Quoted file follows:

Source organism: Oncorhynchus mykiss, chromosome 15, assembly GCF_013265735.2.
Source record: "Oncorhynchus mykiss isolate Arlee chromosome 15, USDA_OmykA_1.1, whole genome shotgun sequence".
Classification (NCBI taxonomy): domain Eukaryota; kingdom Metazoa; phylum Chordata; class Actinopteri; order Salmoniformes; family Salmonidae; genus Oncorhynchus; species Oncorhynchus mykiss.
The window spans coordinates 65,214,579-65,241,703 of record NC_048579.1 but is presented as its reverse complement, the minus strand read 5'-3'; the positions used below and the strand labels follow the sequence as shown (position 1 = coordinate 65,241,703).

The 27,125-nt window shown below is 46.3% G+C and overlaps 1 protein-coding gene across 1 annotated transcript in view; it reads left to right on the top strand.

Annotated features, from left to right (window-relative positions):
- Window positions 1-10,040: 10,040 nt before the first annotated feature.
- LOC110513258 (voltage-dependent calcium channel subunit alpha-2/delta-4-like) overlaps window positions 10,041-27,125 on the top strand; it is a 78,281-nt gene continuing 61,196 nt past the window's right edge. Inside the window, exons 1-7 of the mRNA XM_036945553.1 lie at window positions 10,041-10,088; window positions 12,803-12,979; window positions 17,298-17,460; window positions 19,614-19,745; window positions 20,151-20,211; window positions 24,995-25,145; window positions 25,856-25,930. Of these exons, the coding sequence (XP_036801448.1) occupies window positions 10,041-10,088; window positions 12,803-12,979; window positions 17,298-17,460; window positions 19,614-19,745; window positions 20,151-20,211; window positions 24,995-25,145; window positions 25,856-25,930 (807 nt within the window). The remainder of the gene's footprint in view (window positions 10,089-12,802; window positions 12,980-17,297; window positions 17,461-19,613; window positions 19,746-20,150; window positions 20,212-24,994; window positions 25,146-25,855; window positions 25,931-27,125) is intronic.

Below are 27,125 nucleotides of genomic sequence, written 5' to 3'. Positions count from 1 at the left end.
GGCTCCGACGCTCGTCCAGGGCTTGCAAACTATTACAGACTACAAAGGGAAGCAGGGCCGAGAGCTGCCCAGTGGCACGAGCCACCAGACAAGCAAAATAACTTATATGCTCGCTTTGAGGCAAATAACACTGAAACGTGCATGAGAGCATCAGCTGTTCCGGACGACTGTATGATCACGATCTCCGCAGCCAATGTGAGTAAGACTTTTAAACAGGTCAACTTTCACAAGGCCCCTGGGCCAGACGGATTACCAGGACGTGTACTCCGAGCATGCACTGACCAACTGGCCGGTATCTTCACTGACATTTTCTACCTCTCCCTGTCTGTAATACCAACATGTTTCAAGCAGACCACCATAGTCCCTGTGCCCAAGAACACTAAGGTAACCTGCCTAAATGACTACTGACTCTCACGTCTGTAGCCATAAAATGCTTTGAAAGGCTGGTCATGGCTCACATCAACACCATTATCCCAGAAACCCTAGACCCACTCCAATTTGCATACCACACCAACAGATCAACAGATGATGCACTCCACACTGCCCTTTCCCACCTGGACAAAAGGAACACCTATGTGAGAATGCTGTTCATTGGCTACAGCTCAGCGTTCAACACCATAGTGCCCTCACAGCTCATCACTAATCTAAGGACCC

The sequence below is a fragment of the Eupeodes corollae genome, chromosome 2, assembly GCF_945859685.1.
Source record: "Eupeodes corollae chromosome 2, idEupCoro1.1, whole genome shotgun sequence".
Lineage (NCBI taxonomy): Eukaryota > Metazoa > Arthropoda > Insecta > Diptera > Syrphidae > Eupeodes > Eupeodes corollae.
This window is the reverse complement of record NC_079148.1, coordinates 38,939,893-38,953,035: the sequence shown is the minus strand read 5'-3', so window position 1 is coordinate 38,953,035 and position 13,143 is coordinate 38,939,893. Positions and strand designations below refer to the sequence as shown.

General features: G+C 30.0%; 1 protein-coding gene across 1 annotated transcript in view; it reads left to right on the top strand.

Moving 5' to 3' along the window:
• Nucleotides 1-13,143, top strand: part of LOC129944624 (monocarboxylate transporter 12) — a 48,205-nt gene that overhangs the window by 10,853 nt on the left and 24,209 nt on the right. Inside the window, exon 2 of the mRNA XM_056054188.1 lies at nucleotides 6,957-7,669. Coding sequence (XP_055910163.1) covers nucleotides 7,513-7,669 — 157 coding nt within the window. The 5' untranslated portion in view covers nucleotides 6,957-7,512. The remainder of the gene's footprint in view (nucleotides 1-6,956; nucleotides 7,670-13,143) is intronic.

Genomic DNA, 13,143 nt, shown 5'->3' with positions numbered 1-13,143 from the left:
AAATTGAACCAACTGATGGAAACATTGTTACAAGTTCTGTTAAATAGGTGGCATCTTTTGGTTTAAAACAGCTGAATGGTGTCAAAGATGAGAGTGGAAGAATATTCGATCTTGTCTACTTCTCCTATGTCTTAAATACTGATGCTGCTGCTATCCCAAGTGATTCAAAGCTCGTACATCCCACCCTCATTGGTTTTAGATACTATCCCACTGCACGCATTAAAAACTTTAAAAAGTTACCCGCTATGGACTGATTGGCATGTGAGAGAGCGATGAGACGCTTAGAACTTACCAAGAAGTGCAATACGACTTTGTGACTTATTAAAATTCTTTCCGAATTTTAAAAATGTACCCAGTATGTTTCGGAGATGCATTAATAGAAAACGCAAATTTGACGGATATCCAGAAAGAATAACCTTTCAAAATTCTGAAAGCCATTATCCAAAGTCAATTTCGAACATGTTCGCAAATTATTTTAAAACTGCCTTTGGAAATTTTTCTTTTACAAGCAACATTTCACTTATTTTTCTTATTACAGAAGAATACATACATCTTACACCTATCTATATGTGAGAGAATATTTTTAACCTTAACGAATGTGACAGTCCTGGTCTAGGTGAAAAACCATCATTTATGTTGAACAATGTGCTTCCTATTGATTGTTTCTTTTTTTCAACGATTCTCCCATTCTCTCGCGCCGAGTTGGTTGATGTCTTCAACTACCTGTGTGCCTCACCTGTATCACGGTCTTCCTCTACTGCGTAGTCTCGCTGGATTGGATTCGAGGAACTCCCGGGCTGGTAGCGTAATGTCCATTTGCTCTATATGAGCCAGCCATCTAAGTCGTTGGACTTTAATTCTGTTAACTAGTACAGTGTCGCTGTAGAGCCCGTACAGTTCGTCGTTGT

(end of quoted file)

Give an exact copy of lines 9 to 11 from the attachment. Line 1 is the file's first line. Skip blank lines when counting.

Below are 27,125 nucleotides of genomic sequence, written 5' to 3'. Positions count from 1 at the left end.
GGCTCCGACGCTCGTCCAGGGCTTGCAAACTATTACAGACTACAAAGGGAAGCAGGGCCGAGAGCTGCCCAGTGGCACGAGCCACCAGACAAGCAAAATAACTTATATGCTCGCTTTGAGGCAAATAACACTGAAACGTGCATGAGAGCATCAGCTGTTCCGGACGACTGTATGATCACGATCTCCGCAGCCAATGTGAGTAAGACTTTTAAACAGGTCAACTTTCACAAGGCCCCTGGGCCAGACGGATTACCAGGACGTGTACTCCGAGCATGCACTGACCAACTGGCCGGTATCTTCACTGACATTTTCTACCTCTCCCTGTCTGTAATACCAACATGTTTCAAGCAGACCACCATAGTCCCTGTGCCCAAGAACACTAAGGTAACCTGCCTAAATGACTACTGACTCTCACGTCTGTAGCCATAAAATGCTTTGAAAGGCTGGTCATGGCTCACATCAACACCATTATCCCAGAAACCCTAGACCCACTCCAATTTGCATACCACACCAACAGATCAACAGATGATGCACTCCACACTGCCCTTTCCCACCTGGACAAAAGGAACACCTATGTGAGAATGCTGTTCATTGGCTACAGCTCAGCGTTCAACACCATAGTGCCCTCACAGCTCATCACTAATCTAAGGACCC

The sequence below is a fragment of the Eupeodes corollae genome, chromosome 2, assembly GCF_945859685.1.